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Diggers Rest Garden tongue twisters; Eco gardening tips; Spicy Salad.
November 01, 2011

Nov 2011 Issue #74


Hello,

What fun that we both love gardening. Thanks for joining me.

1) Garden tongue twisters
2) Eco gardening tips
3) Spicy Salad

Did Doug dig Dick's garden or did Dick dig Doug's garden?

Bet you can't say that ten times really fast!


Garden tongue twisters

I confess I sometimes mumble, and in the garden I talk, well kind of mumble to myself. Do you? So what better way to practice your diction than when gardening? Like Doug & Dick's digging above, and Moses roses, become a whizz speaker (and possibly scare away the cats) with my friend Susan's fun Diction Exercises.

Instant mulch!

It's springtime here in NZ, and the kowhai blossoms are out. The tuis and kaka birds squabble over the nectar and along with the wind, scatter the golden flowers everywhere...

Kowhai flowers on car

Taters & toms

After a riveting read of two of the best and most up-to-date books on growing spuds and tomatoes, I've decided to promote them. After all, these two veggies are the most popular but they are also the cause of the most questions, mistakes and disapointments when it comes to vegetable growing.

I know an awful lot about growing these veggies, but with these books there's no room for failure. So rather than try to re-hash all this information, I believe that in the best interests for you... you'd like access to them too.

Tomatoes maketh a meal — add them and there are your compliments right away. They're just so handy, even as a little garnish for a meal, kind of like adding the cherry on top. Yes a cherry tomato.

And let's forget about buying sprayed, fungicided, scrubbed potatoes from the supermarket. Get growing your own. When enough potatoheads get together, it will be one happy mashup. High fives all around the world!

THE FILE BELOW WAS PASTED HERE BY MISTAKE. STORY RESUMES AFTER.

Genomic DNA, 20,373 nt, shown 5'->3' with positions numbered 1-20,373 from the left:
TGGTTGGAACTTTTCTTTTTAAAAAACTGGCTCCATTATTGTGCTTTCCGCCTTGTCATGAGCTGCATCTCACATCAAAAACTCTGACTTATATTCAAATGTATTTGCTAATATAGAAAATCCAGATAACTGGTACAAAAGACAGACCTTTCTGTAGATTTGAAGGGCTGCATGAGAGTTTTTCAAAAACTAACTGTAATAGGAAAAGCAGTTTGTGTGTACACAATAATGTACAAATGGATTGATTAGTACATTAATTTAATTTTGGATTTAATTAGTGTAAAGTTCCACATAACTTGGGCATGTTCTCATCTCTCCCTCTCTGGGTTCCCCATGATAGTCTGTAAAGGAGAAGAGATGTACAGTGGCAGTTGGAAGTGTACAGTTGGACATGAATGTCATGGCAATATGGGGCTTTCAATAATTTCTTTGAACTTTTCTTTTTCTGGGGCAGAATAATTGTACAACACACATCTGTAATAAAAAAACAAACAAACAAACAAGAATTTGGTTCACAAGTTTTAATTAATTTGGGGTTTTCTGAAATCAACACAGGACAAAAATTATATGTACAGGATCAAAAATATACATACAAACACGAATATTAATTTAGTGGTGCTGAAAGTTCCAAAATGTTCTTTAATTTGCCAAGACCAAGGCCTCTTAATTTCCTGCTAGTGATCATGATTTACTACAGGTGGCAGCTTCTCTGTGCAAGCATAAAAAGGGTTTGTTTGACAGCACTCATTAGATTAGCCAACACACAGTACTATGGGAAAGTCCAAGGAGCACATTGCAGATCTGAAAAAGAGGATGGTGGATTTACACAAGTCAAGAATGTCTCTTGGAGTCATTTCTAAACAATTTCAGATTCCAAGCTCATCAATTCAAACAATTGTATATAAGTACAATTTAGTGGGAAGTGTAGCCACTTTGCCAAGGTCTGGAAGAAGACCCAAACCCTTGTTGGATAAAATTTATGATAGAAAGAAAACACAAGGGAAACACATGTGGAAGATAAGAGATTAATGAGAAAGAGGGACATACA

Whatever your season, you can plan and prepare... and catch the current special price too: How to Grow Superb Tomatoes and Grow Great Potatoes at Home


Eco gardening tips

  • Drive those slugs nuts:
    As you break open pistachio nuts, instead of putting the shells in the compost, save them to put around your slug-loving young plants. All nut shells will deter slugs and snails, but the salted pistachio shells are extra sharp with a salty bite.
  • Cilantro:
    I know this plant as coriander, and the best way to grow it is to sprinkle seeds every few weeks in patches in your garden. This gives continuous young plants. But when the weather gets hot it goes to seed... no matter, keep stripping the leaves, eat the flowers, let some go to seed... and it will soon naturalize and you'll rarely be short of handy, nutritious cilantro
  • Storing tomatoes:
    One of the hundreds of tips straight from the above mentioned tomato book: Green tomatoes can continue to ripen indoors at room temperature out of sunlight. Speed up ripening by putting them in a paper bag with a banana or apple, as these fruits emit ethylene gas which helps the ripening process.

    If you can't eat them once ripe and in danger of going soft, put in fridge, but remove 30 minutes before using them to bring back some flavour. Don't refrigerate unripe tomatoes, they will stop ripening and go spongy.


Spicy Salad

Jamie Oliver, food chef, likes this flavour combination, and I do too. It's delicious, try it and see why...

Ingredients

  • 1 avocado
  • 2 medium carrots, grated
  • 1 tsp cumin seeds
  • tsp fresh thyme leaves
  • 1 small (depending on heat) chilli, chopped
  • Juice of half an orange (or use all the juice of a whole small orange)
  • Juice of half a lemon (or use all the juice of a whole small lemon)
  • 1 garlic clove
  • Salt and pepper to taste
  • 1 Tbs apple cider or red wine vinegar
  • 1 Tbs olive oil

Method

  1. Smash cumin seeds with pestle and mortar
  2. keep crushing and add chilli, salt and pepper, garlic and thyme leaves until it is all pasted together
  3. Add oil and vinegar and mix well
  4. Fold in the sliced avocado and serve over the carrots.

Note: Can be served on a bed of salad greens. Carrots can also be sliced, then steamed or roasted instead of raw.

Preparation: 25 minutes
Serves: 2


Happy gardening,
Megan

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